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Project vision begins to emerge as Port Tampa Bay okays selling parking lot to Jeff Vinik-Cascade Investment for $9.8 million

TAMPA — It's not much to look at now, but the Garrison parking lot that Port Tampa Bay agreed to sell Tuesday to Jeff Vinik and Cascade Investment is seen as a key piece of the $3 billion Water Street Tampa project.

"It's pretty high on the priority list," said Bryan Moll, executive vice president of Strategic Property Partners, the development company that Vinik created with Cascade Investment.

So Strategic Property Partners is looking at a plan — conceptual at the moment — for two towers with a total of 350 to 550 apartments or condominiums on the northern end of that lot, plus some stores and restaurants near the seawall next to the Garrison Channel.

That will take years to develop, but it's one part of the plan to activate the area around Channelside Bay Plaza, the struggling mixed-use plaza now controlled by the Vinik-Cascade partnership.

This summer, developers plan to open a waterfront park and beer garden with pop-up restaurants on about an acre cleared last fall by the demolition of one wing of Channelside Bay Plaza. Inside, developers are converting some of the plaza to office space. Vinik sees Channelside as a future home for tech companies and a Tampa office of the startup accelerator Dreamit, into which he just invested $12 million.

"The success of the waterfront and of Channelside, we think, depends on the long-term success of Garrison," Moll said. "They're all inter-related."

What Strategic Property Partners has in mind is different, but Moll said the success of the public market at the renovated Armature Works building shows that "people want to be out near the water, want to be social, want to be able to enjoy it."

"That provides a fantastic opportunity for us, and we plan to take full advantage of it," he said.

More details of the plan emerged Tuesday as the port's board approved a multi-part agreement with a Strategic Property Partners subsidiary, CBP Development, to:

• Sell 20,000 square feet of the Garrison lot to CBP for about $9.87 million.

• Lease most of the rest of the parking lot to CBP for rent that starts at $517,667 a year and rises over time.

• Hire CBP to run two parking garages and two parking lots next to the port's cruise ship terminals. Under the agreement, CBP will keep 37.5 percent of parking revenues collected, with the rest going to the port.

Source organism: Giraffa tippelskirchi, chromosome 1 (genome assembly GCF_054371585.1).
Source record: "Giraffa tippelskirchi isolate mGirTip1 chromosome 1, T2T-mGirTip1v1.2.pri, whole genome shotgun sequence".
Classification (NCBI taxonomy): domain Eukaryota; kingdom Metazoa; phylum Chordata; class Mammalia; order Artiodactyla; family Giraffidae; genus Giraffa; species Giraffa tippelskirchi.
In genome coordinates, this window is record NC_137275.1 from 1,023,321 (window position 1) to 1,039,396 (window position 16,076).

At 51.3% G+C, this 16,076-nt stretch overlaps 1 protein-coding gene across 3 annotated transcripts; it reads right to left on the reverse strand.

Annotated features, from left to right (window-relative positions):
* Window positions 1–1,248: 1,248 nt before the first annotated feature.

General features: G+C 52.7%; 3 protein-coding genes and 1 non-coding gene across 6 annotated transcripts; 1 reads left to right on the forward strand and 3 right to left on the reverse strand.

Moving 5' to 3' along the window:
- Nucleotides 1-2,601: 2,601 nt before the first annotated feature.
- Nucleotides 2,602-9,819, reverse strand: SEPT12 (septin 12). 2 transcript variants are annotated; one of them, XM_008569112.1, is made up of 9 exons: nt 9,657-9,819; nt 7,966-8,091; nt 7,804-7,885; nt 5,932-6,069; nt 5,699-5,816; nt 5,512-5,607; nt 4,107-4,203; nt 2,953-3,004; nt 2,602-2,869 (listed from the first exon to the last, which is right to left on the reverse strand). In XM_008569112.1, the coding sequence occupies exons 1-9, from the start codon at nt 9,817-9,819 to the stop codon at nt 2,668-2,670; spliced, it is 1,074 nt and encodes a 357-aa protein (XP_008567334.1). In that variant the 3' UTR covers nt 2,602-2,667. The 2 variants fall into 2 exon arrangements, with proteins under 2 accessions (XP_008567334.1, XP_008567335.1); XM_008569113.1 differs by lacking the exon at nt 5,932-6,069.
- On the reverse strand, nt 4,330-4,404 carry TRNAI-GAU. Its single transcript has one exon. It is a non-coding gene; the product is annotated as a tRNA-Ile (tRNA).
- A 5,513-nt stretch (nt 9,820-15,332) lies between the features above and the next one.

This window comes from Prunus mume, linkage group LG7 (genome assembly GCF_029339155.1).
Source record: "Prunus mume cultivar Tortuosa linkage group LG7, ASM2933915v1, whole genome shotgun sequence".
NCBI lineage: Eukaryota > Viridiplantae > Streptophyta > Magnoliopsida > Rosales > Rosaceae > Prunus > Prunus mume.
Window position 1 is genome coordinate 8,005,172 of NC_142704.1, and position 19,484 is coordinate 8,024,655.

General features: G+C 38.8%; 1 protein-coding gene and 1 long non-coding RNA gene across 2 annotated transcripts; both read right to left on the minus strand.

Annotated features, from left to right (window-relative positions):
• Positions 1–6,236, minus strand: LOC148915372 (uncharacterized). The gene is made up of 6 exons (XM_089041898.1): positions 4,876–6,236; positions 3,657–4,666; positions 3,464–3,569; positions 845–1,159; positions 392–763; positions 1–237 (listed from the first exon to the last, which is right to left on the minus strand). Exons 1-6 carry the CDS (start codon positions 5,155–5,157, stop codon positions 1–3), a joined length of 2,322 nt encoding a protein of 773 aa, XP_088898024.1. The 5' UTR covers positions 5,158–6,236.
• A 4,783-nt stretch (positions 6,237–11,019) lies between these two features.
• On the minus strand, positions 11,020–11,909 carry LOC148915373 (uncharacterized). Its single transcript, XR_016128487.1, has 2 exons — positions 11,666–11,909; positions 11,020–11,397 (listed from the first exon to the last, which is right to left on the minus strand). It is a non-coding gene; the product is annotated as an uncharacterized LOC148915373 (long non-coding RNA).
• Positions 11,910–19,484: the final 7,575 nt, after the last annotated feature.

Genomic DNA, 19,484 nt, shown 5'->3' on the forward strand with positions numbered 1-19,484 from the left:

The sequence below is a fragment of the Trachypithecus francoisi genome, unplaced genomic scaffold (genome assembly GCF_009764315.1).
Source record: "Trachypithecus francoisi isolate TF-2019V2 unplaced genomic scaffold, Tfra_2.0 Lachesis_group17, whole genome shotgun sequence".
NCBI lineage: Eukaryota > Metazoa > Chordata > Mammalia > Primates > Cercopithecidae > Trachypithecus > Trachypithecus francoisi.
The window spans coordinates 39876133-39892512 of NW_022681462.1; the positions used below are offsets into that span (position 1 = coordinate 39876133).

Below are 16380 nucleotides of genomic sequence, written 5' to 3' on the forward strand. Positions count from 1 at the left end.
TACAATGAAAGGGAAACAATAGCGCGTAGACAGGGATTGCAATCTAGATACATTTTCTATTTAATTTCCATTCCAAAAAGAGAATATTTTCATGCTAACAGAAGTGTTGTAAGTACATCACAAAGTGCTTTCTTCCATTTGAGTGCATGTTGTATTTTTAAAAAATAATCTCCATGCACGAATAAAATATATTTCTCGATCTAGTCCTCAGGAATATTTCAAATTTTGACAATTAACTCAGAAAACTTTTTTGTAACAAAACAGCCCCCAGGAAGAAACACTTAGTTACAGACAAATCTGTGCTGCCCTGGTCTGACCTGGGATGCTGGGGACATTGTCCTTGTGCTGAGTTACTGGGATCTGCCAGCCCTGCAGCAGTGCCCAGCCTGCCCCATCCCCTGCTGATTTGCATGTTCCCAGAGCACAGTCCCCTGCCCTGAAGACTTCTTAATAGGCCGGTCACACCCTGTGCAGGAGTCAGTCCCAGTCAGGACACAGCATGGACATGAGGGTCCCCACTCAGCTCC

The port and the Vinik-Cascade have been discussing a deal for the parking lot, at the corner of Channelside and Beneficial drives, for three years.

BACKGROUND: 'The area along the Garrison Channel should be activated and integrated'

"This is great for the community," port commissioner Gregory Celestan said. "We're really appreciative that we're finally getting this started."

'Common sense should apply'

In other business, port commissioners Mike Griffin and Tampa Mayor Bob Buckhorn said they will be looking to see a lot of detail in an audit that port executives commissioned last December into three years of port staff spending on promotions and marketing.

Buckhorn, who has called news reports last year that port executives had charged thousands of dollars' worth of golf club memberships, Tampa Bay Lightning season tickets and meals at luxury restaurants "not the port's finest hour," said he wanted an audit that outlined "this was appropriate, this was not appropriate, this reimbursement is justified."

Since news reports on the spending, the port has tightened policies, but commissioner Patrick Allman said "the problem that you have is that (auditors) can only review was the policy that was in effect at the time followed."

"Even if that policy proved to be inappropriate?" Buckhorn asked.

"Unfortunately, yes," said Allman, who has helped the port's outside auditors at Rivero, Gordimer & Company put together a work plan for the audit. "The policy, for example, didn't require you to turn in a receipt then. Now it does. How can you fault (someone) for not turning in a receipt" when it wasn't required.

Still, Buckhorn said, "if it doesn't pass the smell test, it should be noted."

No matter what the policy was before, "it should be fairly simple to go back three years and look at similar types of expenditures and determine whether that was appropriate or not," the mayor said. "Common sense should apply. Logic should apply. ... If were mistakes were made, we need to acknowledge that and move on."

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